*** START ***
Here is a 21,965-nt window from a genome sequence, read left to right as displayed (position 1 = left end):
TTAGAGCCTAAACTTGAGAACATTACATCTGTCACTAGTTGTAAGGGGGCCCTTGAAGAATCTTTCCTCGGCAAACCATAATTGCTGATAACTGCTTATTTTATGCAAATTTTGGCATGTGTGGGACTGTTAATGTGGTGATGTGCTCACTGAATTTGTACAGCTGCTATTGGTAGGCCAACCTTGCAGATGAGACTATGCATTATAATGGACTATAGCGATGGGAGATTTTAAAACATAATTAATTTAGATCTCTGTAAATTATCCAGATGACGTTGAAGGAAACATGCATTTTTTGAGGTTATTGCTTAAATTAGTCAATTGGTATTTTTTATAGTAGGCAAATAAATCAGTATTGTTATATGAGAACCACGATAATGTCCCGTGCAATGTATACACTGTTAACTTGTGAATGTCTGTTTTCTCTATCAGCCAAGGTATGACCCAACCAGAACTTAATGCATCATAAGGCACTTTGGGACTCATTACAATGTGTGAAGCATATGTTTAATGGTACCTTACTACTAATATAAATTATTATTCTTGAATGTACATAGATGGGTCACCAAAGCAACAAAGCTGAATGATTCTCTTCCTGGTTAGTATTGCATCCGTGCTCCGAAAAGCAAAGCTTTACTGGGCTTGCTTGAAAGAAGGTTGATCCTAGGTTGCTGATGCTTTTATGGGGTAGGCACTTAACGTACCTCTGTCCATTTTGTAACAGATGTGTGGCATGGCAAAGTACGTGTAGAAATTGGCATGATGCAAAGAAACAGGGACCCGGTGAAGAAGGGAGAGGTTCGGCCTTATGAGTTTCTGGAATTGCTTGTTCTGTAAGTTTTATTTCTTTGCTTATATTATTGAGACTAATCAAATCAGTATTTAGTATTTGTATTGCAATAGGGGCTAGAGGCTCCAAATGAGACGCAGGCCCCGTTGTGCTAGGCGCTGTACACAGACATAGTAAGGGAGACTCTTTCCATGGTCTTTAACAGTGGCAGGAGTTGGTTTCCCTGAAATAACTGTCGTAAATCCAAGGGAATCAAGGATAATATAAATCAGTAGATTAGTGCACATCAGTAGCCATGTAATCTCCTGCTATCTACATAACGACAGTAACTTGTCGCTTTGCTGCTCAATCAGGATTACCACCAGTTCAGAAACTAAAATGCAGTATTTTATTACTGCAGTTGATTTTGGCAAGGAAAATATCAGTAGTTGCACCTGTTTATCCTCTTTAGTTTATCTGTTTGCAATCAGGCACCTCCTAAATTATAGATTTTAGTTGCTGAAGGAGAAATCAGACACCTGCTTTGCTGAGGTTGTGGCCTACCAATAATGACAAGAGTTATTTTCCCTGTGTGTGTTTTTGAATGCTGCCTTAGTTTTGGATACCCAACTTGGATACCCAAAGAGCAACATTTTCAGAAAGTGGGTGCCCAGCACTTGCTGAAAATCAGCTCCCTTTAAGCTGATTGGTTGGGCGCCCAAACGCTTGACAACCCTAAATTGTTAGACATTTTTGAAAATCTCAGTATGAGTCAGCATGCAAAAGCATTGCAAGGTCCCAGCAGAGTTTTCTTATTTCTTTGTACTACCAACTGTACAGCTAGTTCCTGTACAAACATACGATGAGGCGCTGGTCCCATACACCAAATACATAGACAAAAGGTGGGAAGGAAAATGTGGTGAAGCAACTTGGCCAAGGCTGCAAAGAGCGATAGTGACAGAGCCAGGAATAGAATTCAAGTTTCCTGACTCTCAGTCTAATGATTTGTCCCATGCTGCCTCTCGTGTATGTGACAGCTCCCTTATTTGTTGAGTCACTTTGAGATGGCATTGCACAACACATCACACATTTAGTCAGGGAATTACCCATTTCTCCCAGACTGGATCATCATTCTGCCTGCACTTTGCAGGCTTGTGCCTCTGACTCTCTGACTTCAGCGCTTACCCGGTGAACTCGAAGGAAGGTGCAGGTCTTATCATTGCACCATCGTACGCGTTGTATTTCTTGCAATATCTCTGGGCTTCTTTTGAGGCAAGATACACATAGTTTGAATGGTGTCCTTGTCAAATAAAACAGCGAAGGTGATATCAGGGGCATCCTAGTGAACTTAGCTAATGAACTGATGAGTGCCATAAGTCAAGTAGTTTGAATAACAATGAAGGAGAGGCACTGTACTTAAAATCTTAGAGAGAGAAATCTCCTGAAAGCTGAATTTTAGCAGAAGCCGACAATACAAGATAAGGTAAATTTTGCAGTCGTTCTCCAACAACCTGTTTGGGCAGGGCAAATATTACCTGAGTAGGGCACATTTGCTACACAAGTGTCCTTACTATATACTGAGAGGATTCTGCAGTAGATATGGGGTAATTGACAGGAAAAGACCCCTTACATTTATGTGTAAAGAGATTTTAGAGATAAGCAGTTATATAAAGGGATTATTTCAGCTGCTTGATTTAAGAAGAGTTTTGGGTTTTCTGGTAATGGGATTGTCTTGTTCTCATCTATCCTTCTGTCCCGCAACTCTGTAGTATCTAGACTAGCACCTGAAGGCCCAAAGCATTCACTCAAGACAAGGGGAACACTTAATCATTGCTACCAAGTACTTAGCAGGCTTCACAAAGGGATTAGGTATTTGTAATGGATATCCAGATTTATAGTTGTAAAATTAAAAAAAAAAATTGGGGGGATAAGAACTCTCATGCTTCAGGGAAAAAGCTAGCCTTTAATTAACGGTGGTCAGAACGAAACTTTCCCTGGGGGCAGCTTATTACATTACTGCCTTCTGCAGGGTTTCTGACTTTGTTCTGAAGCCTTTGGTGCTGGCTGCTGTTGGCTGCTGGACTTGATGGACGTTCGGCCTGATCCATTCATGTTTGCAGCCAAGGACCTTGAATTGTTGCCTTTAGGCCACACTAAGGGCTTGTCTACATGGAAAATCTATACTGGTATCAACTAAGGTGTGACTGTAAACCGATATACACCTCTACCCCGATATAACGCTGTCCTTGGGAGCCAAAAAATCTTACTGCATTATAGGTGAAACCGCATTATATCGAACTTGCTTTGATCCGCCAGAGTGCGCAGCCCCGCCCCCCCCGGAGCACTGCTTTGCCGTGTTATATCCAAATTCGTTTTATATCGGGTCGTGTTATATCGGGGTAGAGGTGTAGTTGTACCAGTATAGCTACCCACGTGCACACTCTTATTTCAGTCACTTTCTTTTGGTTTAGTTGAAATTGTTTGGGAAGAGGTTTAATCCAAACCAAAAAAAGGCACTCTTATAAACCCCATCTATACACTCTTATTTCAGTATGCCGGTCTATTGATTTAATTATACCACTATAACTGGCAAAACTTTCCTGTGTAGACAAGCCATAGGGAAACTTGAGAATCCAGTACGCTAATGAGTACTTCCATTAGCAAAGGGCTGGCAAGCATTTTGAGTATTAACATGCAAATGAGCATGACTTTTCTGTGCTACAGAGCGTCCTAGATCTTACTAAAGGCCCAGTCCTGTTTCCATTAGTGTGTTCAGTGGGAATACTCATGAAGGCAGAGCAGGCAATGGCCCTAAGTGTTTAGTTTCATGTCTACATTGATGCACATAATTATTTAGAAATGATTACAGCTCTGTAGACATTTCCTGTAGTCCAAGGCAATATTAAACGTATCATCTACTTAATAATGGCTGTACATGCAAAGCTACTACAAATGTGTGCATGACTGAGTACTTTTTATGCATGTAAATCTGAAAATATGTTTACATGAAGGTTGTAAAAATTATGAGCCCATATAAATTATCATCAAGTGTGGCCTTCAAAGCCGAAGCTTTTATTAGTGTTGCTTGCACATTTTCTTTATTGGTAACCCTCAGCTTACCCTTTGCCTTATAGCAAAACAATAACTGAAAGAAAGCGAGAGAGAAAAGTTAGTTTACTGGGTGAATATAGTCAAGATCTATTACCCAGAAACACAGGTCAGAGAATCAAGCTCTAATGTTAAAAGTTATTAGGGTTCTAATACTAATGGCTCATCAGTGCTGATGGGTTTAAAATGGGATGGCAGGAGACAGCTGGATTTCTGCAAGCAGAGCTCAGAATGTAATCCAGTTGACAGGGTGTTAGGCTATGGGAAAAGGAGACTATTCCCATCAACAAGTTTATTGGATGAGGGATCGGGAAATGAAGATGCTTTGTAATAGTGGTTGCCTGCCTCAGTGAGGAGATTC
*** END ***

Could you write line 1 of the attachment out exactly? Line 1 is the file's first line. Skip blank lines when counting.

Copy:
Here is a 21,965-nt window from a genome sequence, read left to right as displayed (position 1 = left end):